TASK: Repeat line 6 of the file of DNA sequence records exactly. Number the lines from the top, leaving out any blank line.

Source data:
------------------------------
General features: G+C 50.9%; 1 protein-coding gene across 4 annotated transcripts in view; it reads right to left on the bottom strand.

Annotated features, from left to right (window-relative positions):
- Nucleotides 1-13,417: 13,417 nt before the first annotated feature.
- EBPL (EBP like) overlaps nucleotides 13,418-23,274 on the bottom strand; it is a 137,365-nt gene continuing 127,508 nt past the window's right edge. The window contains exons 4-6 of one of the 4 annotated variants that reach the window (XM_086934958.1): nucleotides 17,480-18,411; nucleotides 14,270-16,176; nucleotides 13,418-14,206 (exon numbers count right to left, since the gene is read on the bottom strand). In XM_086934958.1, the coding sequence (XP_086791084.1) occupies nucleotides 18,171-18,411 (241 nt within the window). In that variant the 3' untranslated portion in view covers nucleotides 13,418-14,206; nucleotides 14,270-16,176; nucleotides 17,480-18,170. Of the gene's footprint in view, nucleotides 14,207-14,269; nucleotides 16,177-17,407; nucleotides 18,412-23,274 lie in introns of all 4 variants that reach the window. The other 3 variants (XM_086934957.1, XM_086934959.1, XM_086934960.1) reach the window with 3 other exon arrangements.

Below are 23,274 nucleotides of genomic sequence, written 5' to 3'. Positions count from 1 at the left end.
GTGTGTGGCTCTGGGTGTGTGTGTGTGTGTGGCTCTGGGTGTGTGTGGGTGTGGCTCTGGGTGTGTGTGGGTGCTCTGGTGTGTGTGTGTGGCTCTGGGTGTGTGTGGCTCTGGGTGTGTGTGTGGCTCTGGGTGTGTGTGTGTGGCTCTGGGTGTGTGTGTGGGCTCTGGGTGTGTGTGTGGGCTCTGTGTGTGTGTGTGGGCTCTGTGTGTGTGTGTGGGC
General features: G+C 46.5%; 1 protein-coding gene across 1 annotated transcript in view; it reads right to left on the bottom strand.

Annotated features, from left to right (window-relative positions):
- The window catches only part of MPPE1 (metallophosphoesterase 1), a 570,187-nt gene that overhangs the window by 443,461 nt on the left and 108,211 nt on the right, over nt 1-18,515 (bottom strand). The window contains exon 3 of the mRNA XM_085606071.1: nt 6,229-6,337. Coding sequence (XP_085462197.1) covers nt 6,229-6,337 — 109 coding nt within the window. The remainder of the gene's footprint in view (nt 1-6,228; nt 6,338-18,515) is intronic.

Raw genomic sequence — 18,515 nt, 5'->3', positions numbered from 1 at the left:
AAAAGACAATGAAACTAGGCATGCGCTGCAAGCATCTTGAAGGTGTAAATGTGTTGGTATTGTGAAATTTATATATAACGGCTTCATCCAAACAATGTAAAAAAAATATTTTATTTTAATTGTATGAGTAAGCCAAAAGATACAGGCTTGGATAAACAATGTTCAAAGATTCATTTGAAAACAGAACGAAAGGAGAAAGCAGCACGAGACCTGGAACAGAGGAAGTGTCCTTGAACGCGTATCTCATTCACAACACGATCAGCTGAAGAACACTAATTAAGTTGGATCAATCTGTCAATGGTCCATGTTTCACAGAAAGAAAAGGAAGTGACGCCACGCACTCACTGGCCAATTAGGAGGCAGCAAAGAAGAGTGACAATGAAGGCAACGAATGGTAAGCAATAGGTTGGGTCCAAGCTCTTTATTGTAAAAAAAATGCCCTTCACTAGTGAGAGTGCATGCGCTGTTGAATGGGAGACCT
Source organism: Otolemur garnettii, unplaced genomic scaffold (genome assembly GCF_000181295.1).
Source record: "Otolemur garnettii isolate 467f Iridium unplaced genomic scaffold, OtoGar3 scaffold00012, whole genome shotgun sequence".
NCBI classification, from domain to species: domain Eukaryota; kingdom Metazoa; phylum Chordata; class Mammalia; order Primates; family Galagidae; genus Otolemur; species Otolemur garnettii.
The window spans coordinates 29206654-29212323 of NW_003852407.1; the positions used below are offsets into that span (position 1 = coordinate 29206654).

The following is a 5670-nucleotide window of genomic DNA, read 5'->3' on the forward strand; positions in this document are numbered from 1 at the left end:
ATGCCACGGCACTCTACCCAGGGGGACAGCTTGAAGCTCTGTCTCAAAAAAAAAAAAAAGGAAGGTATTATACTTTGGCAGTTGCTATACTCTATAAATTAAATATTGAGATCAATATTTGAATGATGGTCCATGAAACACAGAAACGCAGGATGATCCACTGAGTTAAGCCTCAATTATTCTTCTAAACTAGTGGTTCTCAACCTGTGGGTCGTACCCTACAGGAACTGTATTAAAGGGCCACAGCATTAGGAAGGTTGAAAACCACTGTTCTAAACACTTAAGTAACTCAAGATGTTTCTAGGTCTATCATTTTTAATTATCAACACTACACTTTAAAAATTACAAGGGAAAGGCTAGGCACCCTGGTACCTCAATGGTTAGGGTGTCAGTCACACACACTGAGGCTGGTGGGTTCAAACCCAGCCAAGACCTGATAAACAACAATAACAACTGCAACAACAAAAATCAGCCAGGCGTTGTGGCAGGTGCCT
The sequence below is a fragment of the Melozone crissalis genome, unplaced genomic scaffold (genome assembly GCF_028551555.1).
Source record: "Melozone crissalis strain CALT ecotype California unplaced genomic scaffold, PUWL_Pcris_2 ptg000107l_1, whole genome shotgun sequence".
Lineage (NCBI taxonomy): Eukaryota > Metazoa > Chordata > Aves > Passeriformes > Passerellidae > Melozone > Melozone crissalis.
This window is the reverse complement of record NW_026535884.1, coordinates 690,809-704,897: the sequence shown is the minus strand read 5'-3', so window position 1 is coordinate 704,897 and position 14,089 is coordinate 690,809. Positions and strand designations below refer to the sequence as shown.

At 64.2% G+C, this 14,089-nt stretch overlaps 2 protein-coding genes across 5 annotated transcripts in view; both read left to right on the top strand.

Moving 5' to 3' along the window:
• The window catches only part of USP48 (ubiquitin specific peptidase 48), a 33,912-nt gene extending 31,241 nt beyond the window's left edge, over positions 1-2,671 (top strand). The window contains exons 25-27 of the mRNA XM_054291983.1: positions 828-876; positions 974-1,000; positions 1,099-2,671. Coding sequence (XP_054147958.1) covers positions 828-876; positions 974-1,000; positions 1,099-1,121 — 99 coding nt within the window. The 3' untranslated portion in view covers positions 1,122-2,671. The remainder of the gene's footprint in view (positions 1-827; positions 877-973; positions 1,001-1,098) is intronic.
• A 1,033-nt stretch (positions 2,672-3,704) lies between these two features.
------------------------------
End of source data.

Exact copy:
GTGTGTGGCTCTGGGTGTGTGTGTGTGTGTGGCTCTGGGTGTGTGTGGGTGTGGCTCTGGGTGTGTGTGGGTGCTCTGGTGTGTGTGTGTGGCTCTGGGTGTGTGTGGCTCTGGGTGTGTGTGTGGCTCTGGGTGTGTGTGTGTGGCTCTGGGTGTGTGTGTGGGCTCTGGGTGTGTGTGTGGGCTCTGTGTGTGTGTGTGGGCTCTGTGTGTGTGTGTGGGC